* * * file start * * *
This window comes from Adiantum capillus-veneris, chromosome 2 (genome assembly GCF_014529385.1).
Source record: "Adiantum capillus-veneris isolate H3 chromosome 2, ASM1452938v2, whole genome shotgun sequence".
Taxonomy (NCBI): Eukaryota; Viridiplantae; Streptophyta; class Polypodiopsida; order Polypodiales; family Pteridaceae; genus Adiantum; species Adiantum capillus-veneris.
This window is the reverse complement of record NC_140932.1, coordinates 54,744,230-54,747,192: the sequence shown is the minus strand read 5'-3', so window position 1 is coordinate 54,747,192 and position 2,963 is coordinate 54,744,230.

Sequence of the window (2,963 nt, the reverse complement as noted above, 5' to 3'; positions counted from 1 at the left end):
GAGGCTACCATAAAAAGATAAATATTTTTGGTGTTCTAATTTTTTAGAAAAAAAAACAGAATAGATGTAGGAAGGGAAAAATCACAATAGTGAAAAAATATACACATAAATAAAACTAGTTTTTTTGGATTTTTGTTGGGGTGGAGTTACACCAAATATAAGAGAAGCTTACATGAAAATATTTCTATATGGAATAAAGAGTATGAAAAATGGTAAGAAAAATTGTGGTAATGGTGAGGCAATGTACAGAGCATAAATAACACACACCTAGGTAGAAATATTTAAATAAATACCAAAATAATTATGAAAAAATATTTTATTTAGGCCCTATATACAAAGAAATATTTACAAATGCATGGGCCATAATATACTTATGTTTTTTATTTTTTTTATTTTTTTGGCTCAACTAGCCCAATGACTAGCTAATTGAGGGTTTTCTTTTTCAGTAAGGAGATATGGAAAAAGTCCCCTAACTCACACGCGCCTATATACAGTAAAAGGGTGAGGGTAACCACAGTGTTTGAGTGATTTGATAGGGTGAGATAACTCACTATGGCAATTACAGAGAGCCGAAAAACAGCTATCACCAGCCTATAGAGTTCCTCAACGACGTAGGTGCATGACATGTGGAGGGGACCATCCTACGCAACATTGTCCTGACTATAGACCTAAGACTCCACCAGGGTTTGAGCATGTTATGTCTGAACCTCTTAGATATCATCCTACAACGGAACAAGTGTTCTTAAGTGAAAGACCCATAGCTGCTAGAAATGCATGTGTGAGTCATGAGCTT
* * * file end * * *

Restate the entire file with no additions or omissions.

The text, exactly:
This window comes from Adiantum capillus-veneris, chromosome 2 (genome assembly GCF_014529385.1).
Source record: "Adiantum capillus-veneris isolate H3 chromosome 2, ASM1452938v2, whole genome shotgun sequence".
Taxonomy (NCBI): Eukaryota; Viridiplantae; Streptophyta; class Polypodiopsida; order Polypodiales; family Pteridaceae; genus Adiantum; species Adiantum capillus-veneris.
This window is the reverse complement of record NC_140932.1, coordinates 54,744,230-54,747,192: the sequence shown is the minus strand read 5'-3', so window position 1 is coordinate 54,747,192 and position 2,963 is coordinate 54,744,230.

Sequence of the window (2,963 nt, the reverse complement as noted above, 5' to 3'; positions counted from 1 at the left end):
GAGGCTACCATAAAAAGATAAATATTTTTGGTGTTCTAATTTTTTAGAAAAAAAAACAGAATAGATGTAGGAAGGGAAAAATCACAATAGTGAAAAAATATACACATAAATAAAACTAGTTTTTTTGGATTTTTGTTGGGGTGGAGTTACACCAAATATAAGAGAAGCTTACATGAAAATATTTCTATATGGAATAAAGAGTATGAAAAATGGTAAGAAAAATTGTGGTAATGGTGAGGCAATGTACAGAGCATAAATAACACACACCTAGGTAGAAATATTTAAATAAATACCAAAATAATTATGAAAAAATATTTTATTTAGGCCCTATATACAAAGAAATATTTACAAATGCATGGGCCATAATATACTTATGTTTTTTATTTTTTTTATTTTTTTGGCTCAACTAGCCCAATGACTAGCTAATTGAGGGTTTTCTTTTTCAGTAAGGAGATATGGAAAAAGTCCCCTAACTCACACGCGCCTATATACAGTAAAAGGGTGAGGGTAACCACAGTGTTTGAGTGATTTGATAGGGTGAGATAACTCACTATGGCAATTACAGAGAGCCGAAAAACAGCTATCACCAGCCTATAGAGTTCCTCAACGACGTAGGTGCATGACATGTGGAGGGGACCATCCTACGCAACATTGTCCTGACTATAGACCTAAGACTCCACCAGGGTTTGAGCATGTTATGTCTGAACCTCTTAGATATCATCCTACAACGGAACAAGTGTTCTTAAGTGAAAGACCCATAGCTGCTAGAAATGCATGTGTGAGTCATGAGCTT